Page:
ART DECO emerged in India in the early 1930s with Bombay serving as the crucible for its birth. Interestingly, while its appearance paralleled the waves of nationalism and the aspirations of swarajya or self-rule, the style was virtually a spontaneous burst of exuberant westernization before Independence. Art Deco arrived in India, literally on the shores of Bombay, spurred by the great reclamations in the island city, the creation of new northern suburbs and the frantic building activity that was taking place in the 1930s.
Art Deco incorporated decorative themes and motifs facilitating continuity in expression or ornamentation critical for India. Although the style grew out of industrial means of production, in India, buildings continued to be constructed primarily with manual labour bringing to them a hand-made quality while also creating a highly skilled pool of labour that was familiar with the use of Reinforced Cement Concrete construction.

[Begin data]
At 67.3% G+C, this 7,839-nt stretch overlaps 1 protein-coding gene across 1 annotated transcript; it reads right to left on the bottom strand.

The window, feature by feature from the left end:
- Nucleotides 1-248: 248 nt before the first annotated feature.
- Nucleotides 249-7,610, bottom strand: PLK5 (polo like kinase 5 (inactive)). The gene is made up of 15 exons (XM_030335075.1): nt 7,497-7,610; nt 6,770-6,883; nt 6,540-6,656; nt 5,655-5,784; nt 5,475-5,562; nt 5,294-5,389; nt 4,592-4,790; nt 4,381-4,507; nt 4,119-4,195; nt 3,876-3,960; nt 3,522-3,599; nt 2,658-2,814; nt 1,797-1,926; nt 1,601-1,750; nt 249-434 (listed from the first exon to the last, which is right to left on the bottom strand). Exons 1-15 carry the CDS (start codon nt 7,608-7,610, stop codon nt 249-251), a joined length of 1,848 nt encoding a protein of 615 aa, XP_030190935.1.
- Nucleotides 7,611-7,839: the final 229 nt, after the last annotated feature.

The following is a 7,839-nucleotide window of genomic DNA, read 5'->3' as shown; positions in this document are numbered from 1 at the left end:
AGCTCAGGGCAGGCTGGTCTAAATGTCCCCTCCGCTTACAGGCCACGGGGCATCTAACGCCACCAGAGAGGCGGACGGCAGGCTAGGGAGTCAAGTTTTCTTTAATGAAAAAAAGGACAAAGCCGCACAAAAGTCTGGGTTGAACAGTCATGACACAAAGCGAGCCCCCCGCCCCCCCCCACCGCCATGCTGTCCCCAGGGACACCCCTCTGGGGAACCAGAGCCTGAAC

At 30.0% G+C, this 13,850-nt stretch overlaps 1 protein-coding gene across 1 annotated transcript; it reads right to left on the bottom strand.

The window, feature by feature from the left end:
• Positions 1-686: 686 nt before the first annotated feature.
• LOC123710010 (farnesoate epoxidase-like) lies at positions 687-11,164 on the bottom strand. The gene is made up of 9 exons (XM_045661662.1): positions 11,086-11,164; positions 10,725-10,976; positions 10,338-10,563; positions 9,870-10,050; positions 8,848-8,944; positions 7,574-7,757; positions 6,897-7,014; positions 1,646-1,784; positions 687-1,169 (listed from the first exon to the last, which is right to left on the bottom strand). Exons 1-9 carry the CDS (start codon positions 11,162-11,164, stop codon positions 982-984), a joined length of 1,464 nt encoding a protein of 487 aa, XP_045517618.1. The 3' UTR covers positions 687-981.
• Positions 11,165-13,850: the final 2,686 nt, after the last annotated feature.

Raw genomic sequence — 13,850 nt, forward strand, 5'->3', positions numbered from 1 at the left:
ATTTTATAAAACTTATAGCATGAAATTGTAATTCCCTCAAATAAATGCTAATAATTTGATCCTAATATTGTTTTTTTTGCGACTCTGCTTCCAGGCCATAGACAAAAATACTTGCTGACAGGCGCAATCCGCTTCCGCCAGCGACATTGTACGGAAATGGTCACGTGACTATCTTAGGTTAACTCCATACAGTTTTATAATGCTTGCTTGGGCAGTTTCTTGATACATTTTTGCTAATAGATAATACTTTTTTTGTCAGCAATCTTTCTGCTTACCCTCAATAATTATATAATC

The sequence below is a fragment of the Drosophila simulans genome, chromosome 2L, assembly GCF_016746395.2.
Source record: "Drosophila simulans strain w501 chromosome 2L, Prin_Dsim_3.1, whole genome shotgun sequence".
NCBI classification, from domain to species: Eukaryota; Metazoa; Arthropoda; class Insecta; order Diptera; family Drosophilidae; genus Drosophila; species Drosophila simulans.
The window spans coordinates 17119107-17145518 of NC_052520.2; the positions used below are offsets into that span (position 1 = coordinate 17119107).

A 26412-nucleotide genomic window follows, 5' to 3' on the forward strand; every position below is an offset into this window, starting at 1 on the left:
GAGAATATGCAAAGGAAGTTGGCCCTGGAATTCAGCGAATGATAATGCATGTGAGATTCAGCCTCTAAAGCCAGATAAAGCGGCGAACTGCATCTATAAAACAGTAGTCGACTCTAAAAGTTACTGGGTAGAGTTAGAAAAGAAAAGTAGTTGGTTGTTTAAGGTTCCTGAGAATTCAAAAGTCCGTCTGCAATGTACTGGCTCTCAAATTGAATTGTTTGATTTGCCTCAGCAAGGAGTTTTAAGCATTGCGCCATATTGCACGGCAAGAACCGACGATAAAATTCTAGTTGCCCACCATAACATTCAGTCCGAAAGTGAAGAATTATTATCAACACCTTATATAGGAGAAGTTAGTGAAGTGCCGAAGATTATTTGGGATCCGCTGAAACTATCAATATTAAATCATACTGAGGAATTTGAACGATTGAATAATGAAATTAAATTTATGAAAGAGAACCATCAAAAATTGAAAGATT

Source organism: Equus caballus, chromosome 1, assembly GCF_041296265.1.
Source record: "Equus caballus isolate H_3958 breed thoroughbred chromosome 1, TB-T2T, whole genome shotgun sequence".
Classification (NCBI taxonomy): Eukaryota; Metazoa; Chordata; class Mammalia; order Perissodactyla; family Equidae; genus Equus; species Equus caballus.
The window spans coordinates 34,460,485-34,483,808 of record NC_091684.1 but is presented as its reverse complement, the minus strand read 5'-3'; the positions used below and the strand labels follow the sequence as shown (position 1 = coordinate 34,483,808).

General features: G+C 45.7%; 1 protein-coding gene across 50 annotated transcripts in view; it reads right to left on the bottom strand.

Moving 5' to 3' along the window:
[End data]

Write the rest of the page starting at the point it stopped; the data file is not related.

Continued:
What is unique about Bombay is the concentration of the Art Deco buildings in what can easily be called a Deco District, the ensemble of the theatres with the buildings on the great Backbay Reclamation which makes a precinct, cohesive in its image and so clear in its delineation, that in size it is perhaps rivaled only by the Art Deco district in Miami. More interestingly, this precinct covers both a seafront situation as well as one where it faces the great neo-gothic buildings of Bombay.
Over the last seven decades the Art Deco buildings in Bombay have quietly survived as the city has grown and transformed around them. Today these buildings face new challenges for their survival and their conservation is vital, for they are a great asset, which could position the city uniquely, not only for its collection of varied architectural styles but also its image as a city that historically embraced the future.